Gastroesophageal reflux disease (GERD) is one of the most common gastrointestinal disorders. The global pooled prevalence of GERD, determined by at least weekly GERD symptoms, such as heartburn and/or regurgitation, is almost 15.0% in adults from population-based studies.1 Additionally, the global burden of GERD has increased due to aging and population growth.2 According to the Global Burden of Diseases, Injuries, and Risk Factors Study of 2017 GERD collaborators, the global age-standardized prevalence of GERD was reportedly stable from 1990 to 2017 (percentage change 0.3% [−0.3 to 0.9]).2 However, the all-age prevalence increased by 18.1% from 1990 to 2017, while years lived with disability increased by 67.1% from 1990 to 2017.2 Thus, GERD has always been a focus of attention both for physicians and for public health.
The pathogenesis of GERD is affected by multiple factors, including alterations in reflux exposure, epithelial resistance, and visceral sensitivity.3 Additionally, impaired lower esophageal sphincter, ineffective esophageal motility (IEM), and impaired gastric motility reportedly caused GERD.4 As with the complicated pathogenesis of GERD, patients with GERD exhibit various clinical presentations, including heartburn, regurgitation, dysphagia, odynophagia, belching, chest pain, and coughing.4 These symptoms resembled those of esophageal motility disorders. Some patients, who visited the hospital for gastroesophageal reflux symptoms, were diagnosed with esophageal motility disorders, rather than GERD. The treatment for esophageal motility disorders differs from that for GERD. Thus, physicians should differentiate the 2 diseases.
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Several studies have investigated the relationship between certain esophageal motility disorders and GERD. However, there are few studies that have classified esophageal motility disorders into 4 groups as in the current study. Kasamatsu et al,6 one of the large-scale retrospective studies, reported that 49 patients (40.5%) were esophageal motility disorders and 72 patients (59.5%) were normal esophageal motility in 121 patients with GERD. When comparing IEM and normal esophageal motility groups, most of the GSRS scores were higher in the normal motility group (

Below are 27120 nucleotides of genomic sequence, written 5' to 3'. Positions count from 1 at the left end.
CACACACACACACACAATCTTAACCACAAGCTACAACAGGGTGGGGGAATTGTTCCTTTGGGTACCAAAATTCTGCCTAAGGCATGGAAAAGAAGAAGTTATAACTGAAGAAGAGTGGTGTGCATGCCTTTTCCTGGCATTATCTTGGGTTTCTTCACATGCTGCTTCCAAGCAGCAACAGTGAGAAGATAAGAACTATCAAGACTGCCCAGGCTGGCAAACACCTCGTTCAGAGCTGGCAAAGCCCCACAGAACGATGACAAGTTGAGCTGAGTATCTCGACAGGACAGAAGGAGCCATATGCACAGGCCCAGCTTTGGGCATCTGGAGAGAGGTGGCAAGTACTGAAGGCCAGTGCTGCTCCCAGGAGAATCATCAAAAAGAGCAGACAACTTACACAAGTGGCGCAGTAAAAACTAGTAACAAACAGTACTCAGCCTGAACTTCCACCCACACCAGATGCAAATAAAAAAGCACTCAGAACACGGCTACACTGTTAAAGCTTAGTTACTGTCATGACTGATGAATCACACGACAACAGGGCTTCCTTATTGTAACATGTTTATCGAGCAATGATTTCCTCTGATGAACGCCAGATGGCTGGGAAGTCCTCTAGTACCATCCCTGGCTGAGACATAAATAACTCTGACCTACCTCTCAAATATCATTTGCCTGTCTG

This study had several limitations. First, the patients’ supplemental manometric measures, such as multiple rapid swallows (MRS) and rapid drink challenge (RDC), were not performed. MRS and RDC are provocative tests for the evaluation of esophageal contraction reserve. The Chicago classification version 3.0 identified MRS as a supportive test for the diagnosis of IEM.8 The Chicago classification version 4.0 included MRS and/or RDC as diagnosing modalities for esophageal peristaltic disorders.9 Fornari et al10 reported that approximately 70.0% of esophageal symptomatic patients with normal esophageal manometry had an abnormal MRS. Second, the ambulatory pH monitoring was not conducted in all patients. Therefore, patients with pathologic GERD, functional heartburn, or reflux hypersensitivity may have been included in the normal esophageal motility group. The differences between pathologic GERD and non-pathologic GERD in each esophageal motility disorders group remain unclear.
Nonetheless, in a large-scale retrospective study by Takahashi et al,5 the demographic factors and esophageal symptoms were comprehensively examined using 3 questionnaires, HRM variables, and endoscopic findings between 2013 and 2019. In addition, the authors demonstrated the clinical utility of the dysphagia symptom score for excluding esophageal motility disorders. This study serves as an academic foundation for future studies on esophageal motility disorders or GERD. Further basic studies are required to understand the association between esophageal motility disorders and GERD.
Article: Clinical characteristics of esophageal motility disorders in patients with heartburn
Takahashi S, Matsumura T, Kaneko T, et al